Acupressure and Chronic Back Pain Treatment

Category: Back Pain | Author: Stefano Sinicropi | Date: August 22, 2019

Accupressure Back Pain

A new study suggests that acupressure – a traditional Chinese medicine technique that seeks to provide pain relief through targeted pressure applications on the body – may be beneficial for patients with chronic low back pain.

“Acupressure is similar to acupuncture, but instead of needles, pressure is applied with a finger, thumb or device to specific points on the body,” said Susan Murphy, ScD, OTR, an associate professor of physical medicine and rehabilitation at Michigan Medicine and lead author of the study.

Murphy noted that acupressure had previously been linked to a beneficial association for patients with certain cancers and arthritis pain, but there isn’t a lot of literature on how it could help patients with chronic low back pain. That’s where Murphy set her sights with the study.

Back Pain and Acupressure

For the study, researchers randomly grouped 67 participants with chronic low back pain into one of three groups:

  • Relaxing acupressure
  • Stimulating acupressure
  • Usual care

Individuals in the acupressure group were taught how to administer acupressure on certain trigger points on the body and were asked to spend between 27 and 30 minutes a day performing the pressure technique. They did so for a period of six weeks. During this time, participants in the usual care group were asked to continue whatever treatments they were currently receiving for their low back discomfort.

After looking at the results at the end of the study, Murphy and her team concluded that, “compared to the usual care group, we found that people who performed stimulating acupressure experienced pain and fatigue improvement and those that performed relaxing acupressure felt their pain had improved after six weeks.” They added that there was no differences between the groups in terms of how back pain affected their sleep quality at the end of the six weeks.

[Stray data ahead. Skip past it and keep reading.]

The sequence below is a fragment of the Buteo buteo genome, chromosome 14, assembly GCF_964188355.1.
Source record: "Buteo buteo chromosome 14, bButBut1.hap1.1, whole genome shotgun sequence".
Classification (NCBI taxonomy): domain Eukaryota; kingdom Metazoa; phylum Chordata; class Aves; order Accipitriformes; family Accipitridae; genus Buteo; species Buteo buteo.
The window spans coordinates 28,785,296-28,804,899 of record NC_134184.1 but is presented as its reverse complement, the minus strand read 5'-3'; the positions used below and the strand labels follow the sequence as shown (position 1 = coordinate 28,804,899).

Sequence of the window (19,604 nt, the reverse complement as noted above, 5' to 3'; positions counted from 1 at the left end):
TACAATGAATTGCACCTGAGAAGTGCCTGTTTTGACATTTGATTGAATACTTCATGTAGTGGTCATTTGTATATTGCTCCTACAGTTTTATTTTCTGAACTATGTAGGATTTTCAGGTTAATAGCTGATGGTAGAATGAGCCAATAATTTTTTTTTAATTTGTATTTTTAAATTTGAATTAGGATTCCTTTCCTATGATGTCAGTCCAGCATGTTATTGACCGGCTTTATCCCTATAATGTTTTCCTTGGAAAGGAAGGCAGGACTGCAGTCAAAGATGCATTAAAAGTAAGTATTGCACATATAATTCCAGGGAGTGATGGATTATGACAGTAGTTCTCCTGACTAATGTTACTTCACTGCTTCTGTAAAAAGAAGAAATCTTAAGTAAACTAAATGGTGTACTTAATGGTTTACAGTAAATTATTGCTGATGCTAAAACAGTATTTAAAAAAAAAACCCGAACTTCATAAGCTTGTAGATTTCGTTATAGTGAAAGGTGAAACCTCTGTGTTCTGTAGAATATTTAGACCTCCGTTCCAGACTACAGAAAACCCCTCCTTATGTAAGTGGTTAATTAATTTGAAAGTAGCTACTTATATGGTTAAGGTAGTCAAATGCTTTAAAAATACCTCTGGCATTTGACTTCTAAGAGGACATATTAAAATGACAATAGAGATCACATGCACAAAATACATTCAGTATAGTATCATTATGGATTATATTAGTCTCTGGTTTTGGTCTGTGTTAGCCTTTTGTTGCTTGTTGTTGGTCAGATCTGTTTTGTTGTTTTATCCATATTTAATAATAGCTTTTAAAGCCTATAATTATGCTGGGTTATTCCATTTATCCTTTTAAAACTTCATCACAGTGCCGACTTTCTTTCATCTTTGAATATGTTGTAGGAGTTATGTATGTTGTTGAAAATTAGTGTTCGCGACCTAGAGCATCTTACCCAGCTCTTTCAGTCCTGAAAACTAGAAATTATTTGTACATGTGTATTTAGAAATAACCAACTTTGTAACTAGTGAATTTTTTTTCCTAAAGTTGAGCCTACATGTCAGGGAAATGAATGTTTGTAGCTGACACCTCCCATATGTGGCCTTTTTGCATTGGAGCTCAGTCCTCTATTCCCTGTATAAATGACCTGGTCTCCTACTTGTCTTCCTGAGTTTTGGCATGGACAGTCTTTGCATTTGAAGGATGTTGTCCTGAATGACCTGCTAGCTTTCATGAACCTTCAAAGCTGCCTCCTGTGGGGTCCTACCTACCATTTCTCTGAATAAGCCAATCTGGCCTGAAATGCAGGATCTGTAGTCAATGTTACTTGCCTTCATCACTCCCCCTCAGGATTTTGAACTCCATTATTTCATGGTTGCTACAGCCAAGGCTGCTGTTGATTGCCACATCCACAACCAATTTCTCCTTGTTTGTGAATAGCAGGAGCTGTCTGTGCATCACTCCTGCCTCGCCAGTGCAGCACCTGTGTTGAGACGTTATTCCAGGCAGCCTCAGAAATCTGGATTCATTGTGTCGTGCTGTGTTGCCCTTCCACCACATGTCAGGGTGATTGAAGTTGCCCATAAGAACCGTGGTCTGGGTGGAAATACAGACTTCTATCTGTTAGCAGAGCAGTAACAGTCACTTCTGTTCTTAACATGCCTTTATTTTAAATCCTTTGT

At the end of their study, Murphy and her co-authors wrote that more research is needed on the technique, but that they are cautiously optimistic that the technique could help provide some pain relief in lieu or more potentially dangerous options, like opioids, and it could help save patients money because the techniques can be performed by the patient.

We agree with the last point in that more research is needed, but it’s encouraging to see that we’re continuing to look for new ways to help patients with chronic back pain. This probably isn’t going to become a stand-alone technique for treating pain, but should it prove fruitful in larger clinical tests, it may be a viable technique alongside more active management options like exercise, dietary changes, physical therapy and surgery. Let’s hope that we learn more about the science of acupressure so that it can be safely applied to patients who may be a good candidate for the technique. In the meantime, if you want help with any of your back pain problems, reach out to Dr. Sinicropi’s clinic today.

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